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Old 10-10-2015, 06:23   #1
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Alternative to the "bent nail" technique for holes in cored decks

We all know about the old "put a bent nail/hex bit in a drill" technique of cleaning out rotted wood from around a hole in a cored deck.

What if the wood is not rotted?

I need to fill in several screw and bolt holes but the plywood core is not soft so this technique does not work. I could just pour in some epoxy and create a plug but I'd rather somehow make the plug width go past the hole edges, for greater mechanical strength

I suppose some sort of router or drill bit inserted at an angle?

Any thoughts, hints or suggestions from past experrience welcome
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Old 10-10-2015, 06:44   #2
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Re: Alternative to the "bent nail" technique for holes in cored decks

Get out your Dremel and a cutter bit. Insert into the offending hole and enlarge the under side. They have several types. I use a #115, but I am doing 1/4 holes.
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Old 10-10-2015, 06:49   #3
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Re: Alternative to the "bent nail" technique for holes in cored decks

Hole saw... If you're going to refinish under/around what you are bedding, you can go from the top... If you have access, you can go from below and clean up the appearance with a bunch of different things...
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Old 10-10-2015, 07:18   #4
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Re: Alternative to the "bent nail" technique for holes in cored decks

We also use a Dremel and a #115 bit.
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Old 10-10-2015, 08:12   #5
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Re: Alternative to the "bent nail" technique for holes in cored decks

I use a hole saw to cut through the top layer of fiberglass, pry it out, then use a forstner bit to clear out the wood.

For foam I drill a 3/8" hole and use a cut-down allen wrench in a drill to clear out the foam.
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Old 10-10-2015, 08:21   #6
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Re: Alternative to the "bent nail" technique for holes in cored decks

Since you have to put the #115 in the chuck with enough shaft length to clear the fiberglass skin it is pretty easy to snap the bit off especially if you heat it up too much by doing a lot of holes back to back. Buy a "kit" from Amazon to get a whole selection of bits for the same price as one at Lowe's. The "fill and drill" will be much stronger if you maintain the outer fiberglass skins than if you just drill a big hole and fill it with epoxy by putting duck tape on the inside. I like to use a Rotozip with the #115 instead of a Dremel even though it is single speed, it is a lot tougher than a Dremel.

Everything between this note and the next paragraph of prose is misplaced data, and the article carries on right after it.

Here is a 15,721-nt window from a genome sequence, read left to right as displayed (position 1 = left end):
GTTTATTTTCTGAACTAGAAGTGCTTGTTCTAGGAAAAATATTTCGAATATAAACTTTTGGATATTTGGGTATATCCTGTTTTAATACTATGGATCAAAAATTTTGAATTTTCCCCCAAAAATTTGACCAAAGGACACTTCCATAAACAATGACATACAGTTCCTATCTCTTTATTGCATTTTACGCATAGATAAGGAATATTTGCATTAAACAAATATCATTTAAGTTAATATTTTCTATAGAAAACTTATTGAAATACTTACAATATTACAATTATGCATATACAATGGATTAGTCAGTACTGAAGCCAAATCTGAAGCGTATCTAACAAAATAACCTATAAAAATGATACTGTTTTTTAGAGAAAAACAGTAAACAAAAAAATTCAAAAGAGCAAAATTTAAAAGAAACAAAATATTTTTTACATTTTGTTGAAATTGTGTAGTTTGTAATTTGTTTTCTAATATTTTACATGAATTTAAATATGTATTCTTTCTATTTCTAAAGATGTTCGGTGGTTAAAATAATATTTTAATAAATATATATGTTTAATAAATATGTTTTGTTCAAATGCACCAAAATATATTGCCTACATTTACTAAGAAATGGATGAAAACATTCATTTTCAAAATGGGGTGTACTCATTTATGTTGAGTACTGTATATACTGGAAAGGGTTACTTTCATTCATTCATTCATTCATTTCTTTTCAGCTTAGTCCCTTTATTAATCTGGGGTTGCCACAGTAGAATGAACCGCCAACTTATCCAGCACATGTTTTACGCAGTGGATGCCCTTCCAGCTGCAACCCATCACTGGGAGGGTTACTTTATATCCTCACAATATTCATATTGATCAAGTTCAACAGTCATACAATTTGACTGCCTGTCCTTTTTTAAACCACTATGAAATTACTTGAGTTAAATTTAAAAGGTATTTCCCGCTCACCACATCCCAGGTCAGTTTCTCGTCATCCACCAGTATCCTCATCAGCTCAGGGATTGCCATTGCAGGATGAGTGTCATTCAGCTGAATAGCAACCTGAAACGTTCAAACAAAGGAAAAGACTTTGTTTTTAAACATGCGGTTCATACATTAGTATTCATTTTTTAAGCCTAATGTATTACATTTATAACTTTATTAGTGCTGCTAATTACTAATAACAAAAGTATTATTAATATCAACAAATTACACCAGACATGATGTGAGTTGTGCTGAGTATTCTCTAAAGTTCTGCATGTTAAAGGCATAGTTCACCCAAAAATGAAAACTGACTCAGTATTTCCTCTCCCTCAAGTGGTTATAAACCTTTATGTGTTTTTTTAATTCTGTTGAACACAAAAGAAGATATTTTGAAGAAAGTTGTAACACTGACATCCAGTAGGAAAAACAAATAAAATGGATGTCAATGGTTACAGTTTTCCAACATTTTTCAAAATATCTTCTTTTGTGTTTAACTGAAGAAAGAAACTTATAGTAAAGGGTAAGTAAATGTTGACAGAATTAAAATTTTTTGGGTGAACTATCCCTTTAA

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Old 10-10-2015, 09:17   #7
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Re: Alternative to the "bent nail" technique for holes in cored decks

I have used a slot router bit chucked in a drill for rebating core around holes before. Probably too big for screw/bolt holes, though.

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Old 10-10-2015, 12:13   #8
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Re: Alternative to the "bent nail" technique for holes in cored decks

A Dremel with the 199 bit. The 199 bit allows you to clean out various thicknesses of core. If you make a plunge cut with the bit angled so it is cutting almost vertical, you mess up very little of the deck. Very useful with small holes and fittings that don't have much overlap around the fastening. They last a surprisingly long time which is unusual working with fiberglass. Have done every fastener on my deck with only two of the bits.
http://www.amazon.com/Dremel-199-Hig.../dp/B00004UDGP
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Old 10-10-2015, 12:26   #9
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Re: Alternative to the "bent nail" technique for holes in cored decks

I would taper the hole slightly,meaning the fibreglass,you could do this with a larger drill,then fill,this will give the filler more surface to adhere to and eliminate cracking later on,there is no reason to under cut the hole.
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Old 10-10-2015, 13:53   #10
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Re: Alternative to the "bent nail" technique for holes in cored decks

drill oversized holes, a pad top and bottom and resin bond your fasteners as in the West manuals
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Old 10-10-2015, 14:09   #11
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Re: Alternative to the "bent nail" technique for holes in cored decks

Quote:
Originally Posted by Cyrus Safdari View Post
We all know about the old "put a bent nail/hex bit in a drill" technique of cleaning out rotted wood from around a hole in a cored deck.

What if the wood is not rotted?